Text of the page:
New HIV/AIDS diagnoses among adults ages 50 and older in Georgia has nearly doubled in the last 10 years, according to recent data from the state Department of Human Resources' Division of Public Health, the Atlanta Journal-Constitution reports. Georgia recorded 341 new cases of HIV/AIDS in 2007 among people ages 50 and older, compared with 189 cases reported in 1998, according to the Journal-Constitution.

David Rimland -- chief of infectious diseases at the Atlanta VA Medical Center and professor of medicine at Emory University -- said, "What accounts for these numbers is a mixture of patients infected previously who are presenting late in the course of the disease as well as patients with high-risk activities who are getting infected later in life." Rimland said that over the last few years at the Atlanta VA center, which serves a predominantly male population, people ages 50 and older accounted for about two-thirds of new HIV/AIDS cases.

To reduce the spread of HIV among the age group, CDC guidelines recommend HIV screening in individuals up to age 64. The guidelines recommend "opt-out" HIV screening, which means health care providers do not need separate written consent to test for HIV. In Georgia, people must sign a written consent form before they undergo HIV testing, with the exception of pregnant women. According to the Journal-Constitution, seniors are the least likely of all age groups to get tested for HIV.

Teresa Kochinsky-Bell, health program representative for the Fulton County, Ga., Health Department's Communicable Disease Prevention Branch, said that people ages 50 and older might not realize that "unless they ask specifically for the HIV test, they won't get the test done nor will they know their HIV status." Gillian Sanders -- associate professor of medicine at Duke University and author of a recent study that found HIV testing might be cost-effective for people up to age 75 -- said that HIV screening among older people should be increased to reduce stigma and allow HIV-positive individuals to modify their behavior. She added, "Age alone should not be a contraindication for HIV screening" (Lee, Atlanta Journal-Constitution, 6/29).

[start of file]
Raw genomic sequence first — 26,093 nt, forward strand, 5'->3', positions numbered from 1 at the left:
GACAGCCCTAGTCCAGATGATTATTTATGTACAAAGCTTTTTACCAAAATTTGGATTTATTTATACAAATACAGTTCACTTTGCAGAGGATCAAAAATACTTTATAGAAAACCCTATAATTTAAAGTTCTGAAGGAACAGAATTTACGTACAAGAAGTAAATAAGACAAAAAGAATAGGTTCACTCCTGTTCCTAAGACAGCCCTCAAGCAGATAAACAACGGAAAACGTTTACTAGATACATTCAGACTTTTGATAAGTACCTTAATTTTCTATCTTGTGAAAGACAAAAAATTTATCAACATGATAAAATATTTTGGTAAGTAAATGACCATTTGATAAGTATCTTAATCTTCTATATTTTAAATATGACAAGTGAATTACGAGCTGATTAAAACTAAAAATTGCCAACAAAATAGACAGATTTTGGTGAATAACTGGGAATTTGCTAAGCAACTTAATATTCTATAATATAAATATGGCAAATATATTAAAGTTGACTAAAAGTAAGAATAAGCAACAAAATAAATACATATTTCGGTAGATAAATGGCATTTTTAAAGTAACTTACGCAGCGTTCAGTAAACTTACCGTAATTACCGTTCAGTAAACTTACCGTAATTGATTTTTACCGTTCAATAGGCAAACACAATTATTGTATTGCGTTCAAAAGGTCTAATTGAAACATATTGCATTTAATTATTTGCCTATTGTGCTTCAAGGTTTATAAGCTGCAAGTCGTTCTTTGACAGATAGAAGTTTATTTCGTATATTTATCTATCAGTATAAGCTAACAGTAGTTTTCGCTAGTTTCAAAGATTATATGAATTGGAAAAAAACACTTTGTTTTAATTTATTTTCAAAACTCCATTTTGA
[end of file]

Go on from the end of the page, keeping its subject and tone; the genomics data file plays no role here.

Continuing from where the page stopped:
HIV Cases Among Adults Ages 50, Older in Florida Increasing
In related news, the percentage of new HIV diagnoses that were among people ages 50 and older in Florida increased from 11% of all new diagnoses in 1998 to 15% in 2006, according to data from the state Department of Health, the Orlando Sentinel reports. According to the health department's Bureau of HIV/AIDS, about 20% of people residing in the state who are living with HIV/AIDS do not know their status. In addition, of the 125,000 recorded HIV/AIDS cases, about 26% are older than age 50.

"It's a problem," Marlene LaLota of the Bureau of HIV/AIDS said, adding, "We have an epidemic of HIV in older people in Florida." Debbie Tucci, program coordinator for the Orange County, Fla., Health Department, said that anyone having sex regardless of age needs to be tested for HIV. She added, "It isn't who you're sexually active with, just that you are sexually active." Anthony Chester, a senior health educator at the Stewart-Marchman Center in Volusia County, Fla., said that perceived immunity from HIV is not the only reason seniors are susceptible to HIV transmission, adding that physicians are not doing enough. "A lot of doctors don't want to disrespect elderly people" by asking sensitive questions about their sex lives, Chester said (Hernandez, Orlando Sentinel, 6/27).

Reprinted with kind permission from kaisernetwork. You can view the entire Kaiser Daily Health Policy Report, search the archives, or sign up for email delivery at kaisernetwork/dailyreports/healthpolicy. The Kaiser Daily Health Policy Report is published for kaisernetwork, a free service of The Henry J. Kaiser Family Foundation.

© 2008 Advisory Board Company and Kaiser Family Foundation. All rights reserved.

Tag Cloud